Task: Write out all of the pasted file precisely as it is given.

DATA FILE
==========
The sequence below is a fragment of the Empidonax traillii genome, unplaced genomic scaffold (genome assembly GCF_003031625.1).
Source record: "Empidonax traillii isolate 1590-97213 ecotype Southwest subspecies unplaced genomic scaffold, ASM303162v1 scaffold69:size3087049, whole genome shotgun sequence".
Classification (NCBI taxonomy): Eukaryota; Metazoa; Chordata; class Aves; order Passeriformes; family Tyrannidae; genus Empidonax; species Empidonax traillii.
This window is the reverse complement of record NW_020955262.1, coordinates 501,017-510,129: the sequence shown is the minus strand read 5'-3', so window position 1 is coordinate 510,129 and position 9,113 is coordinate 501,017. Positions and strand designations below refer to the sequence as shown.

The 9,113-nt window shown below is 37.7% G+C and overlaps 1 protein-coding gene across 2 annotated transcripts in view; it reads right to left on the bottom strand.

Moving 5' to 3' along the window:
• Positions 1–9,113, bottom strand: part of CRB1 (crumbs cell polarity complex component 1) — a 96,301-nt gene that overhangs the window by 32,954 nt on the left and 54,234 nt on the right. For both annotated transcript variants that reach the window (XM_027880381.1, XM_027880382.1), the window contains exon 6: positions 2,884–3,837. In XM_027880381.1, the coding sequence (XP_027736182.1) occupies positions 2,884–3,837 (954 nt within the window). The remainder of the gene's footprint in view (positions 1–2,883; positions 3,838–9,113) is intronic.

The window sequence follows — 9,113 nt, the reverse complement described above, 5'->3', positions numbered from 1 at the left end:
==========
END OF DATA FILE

The sequence below is a fragment of the Empidonax traillii genome, unplaced genomic scaffold (genome assembly GCF_003031625.1).
Source record: "Empidonax traillii isolate 1590-97213 ecotype Southwest subspecies unplaced genomic scaffold, ASM303162v1 scaffold69:size3087049, whole genome shotgun sequence".
Classification (NCBI taxonomy): Eukaryota; Metazoa; Chordata; class Aves; order Passeriformes; family Tyrannidae; genus Empidonax; species Empidonax traillii.
This window is the reverse complement of record NW_020955262.1, coordinates 501,017-510,129: the sequence shown is the minus strand read 5'-3', so window position 1 is coordinate 510,129 and position 9,113 is coordinate 501,017. Positions and strand designations below refer to the sequence as shown.

The 9,113-nt window shown below is 37.7% G+C and overlaps 1 protein-coding gene across 2 annotated transcripts in view; it reads right to left on the bottom strand.

Moving 5' to 3' along the window:
• Positions 1–9,113, bottom strand: part of CRB1 (crumbs cell polarity complex component 1) — a 96,301-nt gene that overhangs the window by 32,954 nt on the left and 54,234 nt on the right. For both annotated transcript variants that reach the window (XM_027880381.1, XM_027880382.1), the window contains exon 6: positions 2,884–3,837. In XM_027880381.1, the coding sequence (XP_027736182.1) occupies positions 2,884–3,837 (954 nt within the window). The remainder of the gene's footprint in view (positions 1–2,883; positions 3,838–9,113) is intronic.

The window sequence follows — 9,113 nt, the reverse complement described above, 5'->3', positions numbered from 1 at the left end: